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What’s literacy got to do with it?


Reading is not only the foundation of educational success but life success. With the necessary literacy skills, our students can catch up quickly when they fall behind. And yes, literacy levels affect dropout rates, increase the levels of incarceration, and negatively impact a person's wages. But it's more than that. Literacy affects how our children excel in life. It enables them to build on their interests, become caring and participating citizens and develop the skills and mindset needed to achieve their goals.

Therefore, this Black History month is the perfect time to discuss how much attention Black literacy needs and deserves, as reading is the gatekeeper to succeeding academically, professionally, and civically.

How did Blacks learn how to read?


During the American Civil War, Blacks were not allowed to read. Thus, Black literacy was a complex issue. Anti-literacy laws against Blacks were put into place in an attempt to prevent them from learning their rights, fighting for independence and taking control of their lives and economic success. Similarly in Canada, before the Abolition of slavery, Blacks had no basic rights or freedoms so some slaves and their children were denied an education, while some slave owners allowed them to learn to read and write.

Therefore, in the 1860s, during the abolitionist movement, Blacks were forced to look for alternative ways to get a formal education. They would learn from each other or stand outside schoolhouses while others were being taught.

Blacks were not forbidden to learn in the antebellum North. However, their schools struggled to survive due to a lack of financial support from the whites. Their curriculum was limited to what white teachers believed Blacks could learn. Despite their challenges, their will to learn, read, and assert their intelligence created opportunities in their communities.

Although there have been positive changes in Black literacy over the years, the Black literacy rate in 2022 is still poor. According to the National Center for Education Statistics, more than 80 per cent of Blacks are not proficient readers. Although this issue applies to all ethnicities, research implies that several factors, such as income levels, adversely affect children of color compared to white children.

Traumatic experiences can hinder a child's ability to learn, even in their earliest years. And according to the Economic Policy Institute, Black children are often the victims of frightening or threatening situations that can cause stress due to limited access to protective resources to help reduce their stress levels.

As a result, their education is greatly affected. Toxic stress in children causes hormone disruption, resulting in stunted brain growth and diminished brain activity in the prefrontal cortex, which controls memory, attention, anxiety, and emotional regulation.

In 2019, the Nation's Report Card from the national assessment of educational progress found that just 15% of Black eighth graders were above "proficiency" in reading. About half didn't even reach the "basic" reading benchmark. School seniors are not much better. Only 17% of Black 12th graders hit "proficiency." Clearly, the American education system is failing Black children.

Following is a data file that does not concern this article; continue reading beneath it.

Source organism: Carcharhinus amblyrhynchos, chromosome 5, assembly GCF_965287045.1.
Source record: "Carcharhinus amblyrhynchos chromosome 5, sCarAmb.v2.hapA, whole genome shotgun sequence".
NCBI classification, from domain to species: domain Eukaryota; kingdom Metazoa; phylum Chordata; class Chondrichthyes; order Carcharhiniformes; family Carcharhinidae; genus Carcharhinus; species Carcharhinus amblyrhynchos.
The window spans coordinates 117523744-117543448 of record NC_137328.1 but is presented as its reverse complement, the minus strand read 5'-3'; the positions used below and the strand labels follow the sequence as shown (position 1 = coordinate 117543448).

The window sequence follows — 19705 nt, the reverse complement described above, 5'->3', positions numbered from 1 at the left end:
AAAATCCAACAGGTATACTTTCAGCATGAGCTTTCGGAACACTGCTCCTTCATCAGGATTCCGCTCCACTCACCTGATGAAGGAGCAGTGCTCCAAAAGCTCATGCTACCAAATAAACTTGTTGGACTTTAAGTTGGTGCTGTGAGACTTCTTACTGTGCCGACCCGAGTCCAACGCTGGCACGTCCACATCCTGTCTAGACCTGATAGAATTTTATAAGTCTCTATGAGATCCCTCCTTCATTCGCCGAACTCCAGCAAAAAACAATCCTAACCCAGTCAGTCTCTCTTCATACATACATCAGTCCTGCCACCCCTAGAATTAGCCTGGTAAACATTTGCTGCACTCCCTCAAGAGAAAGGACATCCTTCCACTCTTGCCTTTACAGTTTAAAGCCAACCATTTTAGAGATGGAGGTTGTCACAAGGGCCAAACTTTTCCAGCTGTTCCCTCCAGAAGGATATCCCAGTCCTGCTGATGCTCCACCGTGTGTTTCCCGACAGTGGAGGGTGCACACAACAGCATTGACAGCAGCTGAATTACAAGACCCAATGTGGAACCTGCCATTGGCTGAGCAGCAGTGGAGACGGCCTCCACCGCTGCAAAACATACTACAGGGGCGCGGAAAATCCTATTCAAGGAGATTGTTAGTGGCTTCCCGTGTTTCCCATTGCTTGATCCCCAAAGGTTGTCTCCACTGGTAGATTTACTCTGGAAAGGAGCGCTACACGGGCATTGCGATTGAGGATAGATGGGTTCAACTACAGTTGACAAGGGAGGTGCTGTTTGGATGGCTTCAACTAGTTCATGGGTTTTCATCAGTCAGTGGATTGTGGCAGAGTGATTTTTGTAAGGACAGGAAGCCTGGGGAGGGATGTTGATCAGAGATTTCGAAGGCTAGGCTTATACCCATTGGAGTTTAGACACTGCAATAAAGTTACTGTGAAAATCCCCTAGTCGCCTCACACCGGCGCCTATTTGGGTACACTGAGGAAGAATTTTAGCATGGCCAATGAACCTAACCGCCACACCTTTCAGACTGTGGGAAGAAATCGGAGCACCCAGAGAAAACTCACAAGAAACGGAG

The academic achievement gap between Blacks and whites goes on to create social and economic inequities. The average annual income of a high school dropout is $23,000 compared with $48,000 for someone with a Bachelor's degree or higher.

Importance of being literate


Literacy can lead to financial independence. For example, 9% of adults who test below basic literacy receive public assistance, while only 3% of proficient adults receive it.

Further, socioeconomic status goes hand in hand with employment status. Low levels of education automatically lead to low-wage jobs. Low wages cause a hand-to-mouth existence that creates cycles of poverty; unfortunately, Blacks are significant victims of this. Other perks of being literate include:

  • Homeownership and a higher quality of life.

  • Greater political participation.

  • Increased access to education, employment opportunities, and business resources.

  • Higher wages and increased job security.

Why is it Important to read Black literature?

Black children need to see themselves represented in the books they're reading, especially in early education, as it builds their self-esteem and helps them identify with influential characters. Parents should have a variety of books including Black books that provide their children with representation. When young Black children see Black authors achieving great things, they will be more inspired to do great things themselves.

However, white children and other ethnicities should also read Black literature with Black characters and experiences in order to start learning about Black history and Black stories earlier in life. If we start developing culturally aware children with increased empathy for others, we have a chance at eliminating systemic racism and stopping racist ideologies from taking hold early on.

Early childhood education is an important collaboration between in primary school and parents. But remember, parents are always a child's first teacher. With literacy, the most important thing parents can do for their children is to be present and read with their children. While parents may not be content experts, they can definitely set a good example and demonstrate interest in reading as children look to them for direction.

Contact us if you are ready to have a tough conversation about things you stand for, like anti-Black racism, and how to go all in to achieve them.

Ready to have a tough conversation about anti-Black racism and how to overcome it? Contact us, and together we'll make sure your voice is heard.

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